The report estimated Uber and Lyft avoid $53.9 million in corporate taxes as well as $81.3 million in unemployment insurance and benefits taxes by taking advantage of lax financial disclosure requirements around corporate taxes, in addition to classifying drivers as contractors.
While not illegal, the tactics let Uber and Lyft benefit from taxpayer-funded programs like roads, pensions, and unemployment insurance, despite paying very little into those programs, C4TF argued.
“Uber and Lyft both depend to a huge degree on publicly funded infrastructure to make their revenues, but they provide very little of the funding for that infrastructure because they pay next to nothing in taxes,” DT Cochrane, the report’s author and a policy researcher at C4TF, told Insider.
While the lack of transparency around corporate taxes makes it impossible to know exactly how much the companies paid, he added: “it’s doubtful that it approaches the level that we think that it should.”
Uber and Lyft told Insider they disputed the report’s findings, and said they have paid all taxes required by Canadian law.
“Uber contributes millions of dollars in the form of ridesharing fees, which help local and provincial governments pay for ridesharing, transit, and other initiatives,” an Uber Canada spokesperson told Insider.
“We file all of our taxes in Canada, including federal and provincial corporate income tax, payroll taxes, GST/HST, QST and applicable provincial sales tax,” a Lyft spokesperson told Insider, adding that the company “is in good standing with the Canadian tax authorities.”
But C4TF’s report cited several ways it says Uber and Lyft may have been able to significantly cut their tax bills.
First, C4TF estimated the companies brought in $203 million in combined profit in Canada in 2019, which should amount to $53.9 million in federal and provincial corporate taxes. Neither company discloses how much they pay in Canadian corporate taxes, but according to C4TF, using Uber’s global average effective tax rate of 1.9%, Uber and Lyft would have paid roughly $8.6 million.
Multinational corporations have come under increasing scrutiny for attempting to lower their global tax bills by routing profits through low-tax countries. An Australian research group accused Uber of using Dutch shell companies to turn $5.8 billion in global revenue into $4.8 billion in losses on paper, allegedly sidestepping millions of dollars in taxes.
Until recently, Uber’s Canada subsidiary was owned by its Dutch subsidiary, which C4TF claimed may have let it avoid Canadian taxes as well by booking Canadian revenue in the Netherlands where corporate taxes are lower (Uber claimed it had discussed plans to spin off its Canadian subsidiary as early as 2018).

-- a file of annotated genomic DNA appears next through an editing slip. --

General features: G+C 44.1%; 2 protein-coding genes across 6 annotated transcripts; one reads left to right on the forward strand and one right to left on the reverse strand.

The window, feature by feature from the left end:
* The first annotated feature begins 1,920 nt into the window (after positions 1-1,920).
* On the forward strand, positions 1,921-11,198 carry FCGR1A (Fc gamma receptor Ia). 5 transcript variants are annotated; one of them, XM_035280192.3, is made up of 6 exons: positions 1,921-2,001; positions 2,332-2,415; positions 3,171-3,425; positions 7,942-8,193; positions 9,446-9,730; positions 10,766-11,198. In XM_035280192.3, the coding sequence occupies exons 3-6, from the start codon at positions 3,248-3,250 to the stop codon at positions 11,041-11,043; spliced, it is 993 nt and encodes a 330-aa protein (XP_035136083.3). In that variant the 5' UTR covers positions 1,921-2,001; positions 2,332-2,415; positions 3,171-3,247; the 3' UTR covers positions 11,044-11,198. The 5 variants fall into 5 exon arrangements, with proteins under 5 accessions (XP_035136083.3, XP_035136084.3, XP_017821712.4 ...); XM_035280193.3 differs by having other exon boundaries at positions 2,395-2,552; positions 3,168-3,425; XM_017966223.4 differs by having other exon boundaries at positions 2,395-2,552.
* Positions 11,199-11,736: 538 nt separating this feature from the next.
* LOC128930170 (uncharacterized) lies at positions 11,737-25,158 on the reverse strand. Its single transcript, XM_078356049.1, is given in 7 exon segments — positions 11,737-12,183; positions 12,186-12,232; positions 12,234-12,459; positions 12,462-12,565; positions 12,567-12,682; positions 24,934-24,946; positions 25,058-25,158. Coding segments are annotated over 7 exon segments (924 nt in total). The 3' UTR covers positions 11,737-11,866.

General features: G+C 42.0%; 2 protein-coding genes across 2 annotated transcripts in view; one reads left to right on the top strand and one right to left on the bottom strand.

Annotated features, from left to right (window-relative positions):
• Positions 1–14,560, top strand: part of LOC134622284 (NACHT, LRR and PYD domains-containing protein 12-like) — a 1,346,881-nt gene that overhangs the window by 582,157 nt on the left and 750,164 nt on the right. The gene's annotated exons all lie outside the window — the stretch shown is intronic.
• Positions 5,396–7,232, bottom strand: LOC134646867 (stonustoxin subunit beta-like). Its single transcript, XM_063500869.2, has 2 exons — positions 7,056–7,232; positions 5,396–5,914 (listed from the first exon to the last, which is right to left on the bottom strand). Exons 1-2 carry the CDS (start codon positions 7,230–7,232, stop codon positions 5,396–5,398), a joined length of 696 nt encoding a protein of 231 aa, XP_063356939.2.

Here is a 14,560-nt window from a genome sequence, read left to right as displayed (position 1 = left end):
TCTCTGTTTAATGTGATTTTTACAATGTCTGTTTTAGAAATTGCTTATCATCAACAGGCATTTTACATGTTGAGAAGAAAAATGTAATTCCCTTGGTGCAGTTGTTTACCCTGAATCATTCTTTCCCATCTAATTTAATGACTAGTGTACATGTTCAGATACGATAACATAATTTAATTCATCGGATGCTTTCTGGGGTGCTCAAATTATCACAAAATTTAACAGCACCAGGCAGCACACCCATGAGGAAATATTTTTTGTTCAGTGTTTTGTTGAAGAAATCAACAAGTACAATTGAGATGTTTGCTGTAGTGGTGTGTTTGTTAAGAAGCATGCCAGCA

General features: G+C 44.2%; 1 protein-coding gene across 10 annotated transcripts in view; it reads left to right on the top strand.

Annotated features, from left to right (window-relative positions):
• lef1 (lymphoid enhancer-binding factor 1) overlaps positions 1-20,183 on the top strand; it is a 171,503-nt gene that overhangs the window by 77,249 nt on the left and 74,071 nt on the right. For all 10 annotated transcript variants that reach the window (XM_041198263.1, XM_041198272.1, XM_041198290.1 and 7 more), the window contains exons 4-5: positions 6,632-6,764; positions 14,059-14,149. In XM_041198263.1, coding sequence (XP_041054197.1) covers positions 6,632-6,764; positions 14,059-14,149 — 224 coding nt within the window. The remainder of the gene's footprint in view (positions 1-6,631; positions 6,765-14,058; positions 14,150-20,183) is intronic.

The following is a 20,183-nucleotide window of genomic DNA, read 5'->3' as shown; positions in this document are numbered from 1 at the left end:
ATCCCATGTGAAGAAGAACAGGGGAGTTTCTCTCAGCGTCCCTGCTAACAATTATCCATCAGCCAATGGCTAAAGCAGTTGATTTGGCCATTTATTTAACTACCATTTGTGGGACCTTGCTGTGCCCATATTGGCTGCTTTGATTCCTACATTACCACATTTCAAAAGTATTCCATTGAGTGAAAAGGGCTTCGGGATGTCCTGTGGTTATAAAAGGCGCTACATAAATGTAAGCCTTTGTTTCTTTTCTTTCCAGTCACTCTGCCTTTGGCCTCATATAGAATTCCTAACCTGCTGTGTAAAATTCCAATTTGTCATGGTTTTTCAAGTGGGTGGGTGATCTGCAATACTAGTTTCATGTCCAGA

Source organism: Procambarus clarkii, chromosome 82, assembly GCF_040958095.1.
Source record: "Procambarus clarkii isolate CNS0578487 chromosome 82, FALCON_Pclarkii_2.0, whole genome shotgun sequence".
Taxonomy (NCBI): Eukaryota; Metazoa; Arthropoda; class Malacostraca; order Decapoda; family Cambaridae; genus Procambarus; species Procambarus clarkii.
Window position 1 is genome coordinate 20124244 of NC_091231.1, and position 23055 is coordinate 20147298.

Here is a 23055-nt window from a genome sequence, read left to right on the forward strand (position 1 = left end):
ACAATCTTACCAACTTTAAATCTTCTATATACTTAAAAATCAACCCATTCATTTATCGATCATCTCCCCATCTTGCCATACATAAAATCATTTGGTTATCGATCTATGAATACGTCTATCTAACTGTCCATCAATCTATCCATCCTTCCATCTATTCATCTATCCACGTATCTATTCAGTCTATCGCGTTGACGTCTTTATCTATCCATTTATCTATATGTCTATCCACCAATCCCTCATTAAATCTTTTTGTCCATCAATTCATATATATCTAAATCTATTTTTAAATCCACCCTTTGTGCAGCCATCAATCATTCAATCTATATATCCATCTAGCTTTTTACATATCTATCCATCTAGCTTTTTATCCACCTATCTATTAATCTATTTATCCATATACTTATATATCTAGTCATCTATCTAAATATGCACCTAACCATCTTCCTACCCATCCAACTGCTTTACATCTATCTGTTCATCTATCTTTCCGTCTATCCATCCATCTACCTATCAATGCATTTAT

In response, C4TF argued Canadian authorities should require more transparency from companies like Uber and Lyft to ensure they are paying their full tax bill.
C4TF’s report also estimated Uber and Lyft avoid $81.3 million in unemployment insurance and pension taxes by classifying drivers as contractors – a growing source of legal and political headaches for the companies in the US, the UK, Spain, and other countries. In a ruling last year, Canada’s Supreme Court opened the door for a class-action lawsuit that could chip away at the companies’ ability to classify drivers there as contractors.
Lyft’s spokesperson told Insider the Canadian government “recognizes drivers on Lyft as independent contractors and assigns taxes accordingly.”
One such tax includes Canada’s sales taxes. Because Canadian law requires individual contractors to collect and pay sales tax (except in Quebec, where the contracting company is responsible), C4TF argued Uber and Lyft drivers are unfairly shouldering those costs.
C4TF also claimed that because Uber and Lyft don’t withhold those sales taxes – an estimated $217 million per year – from drivers’ earnings upfront, they’re overstating how much drivers are really making.
Cochrane told Insider the report was also a critique of Canadian authorities that do not hold companies accountable for paying their fair share.
“We don’t know exactly what [Uber and Lyft’s] bookings are, what their revenue is, what their take rate is, what their profit margin might be, what their taxes paid are simply because the Canadian government is falling behind on requiring greater corporate transparency,” he said.
A crew of gold miners in Yukon, Canada, have uncovered the partial skeletons of several woolly mammoths, according to local newspaper The Whitehorse Star.
Grant Zazula, the head paleontologist for the Yukon government, told the paper that it was a “super-exciting” discovery that sparked many questions.
He explained that while miners often come across individual bones, it’s rare to find partial skeletons intact and even more rare to find multiple skeletons in the same location. He told the paper that the bones could belong to as many as 4 or 5 woolly mammoths.
In an email to Live Science, Zazula explained that the way the bones were found suggests that mammoths were part of the same family or herd.
They probably died around 29,000 years ago, Zazula told Live Science, judging by the volcanic tephra they were found near.
“We have all this material now, and now it is basically a detective story to determine what was going on,” Zazula said to The Whitehorse Star. Part of the mystery will be uncovering whether the mammoths were related and how they died.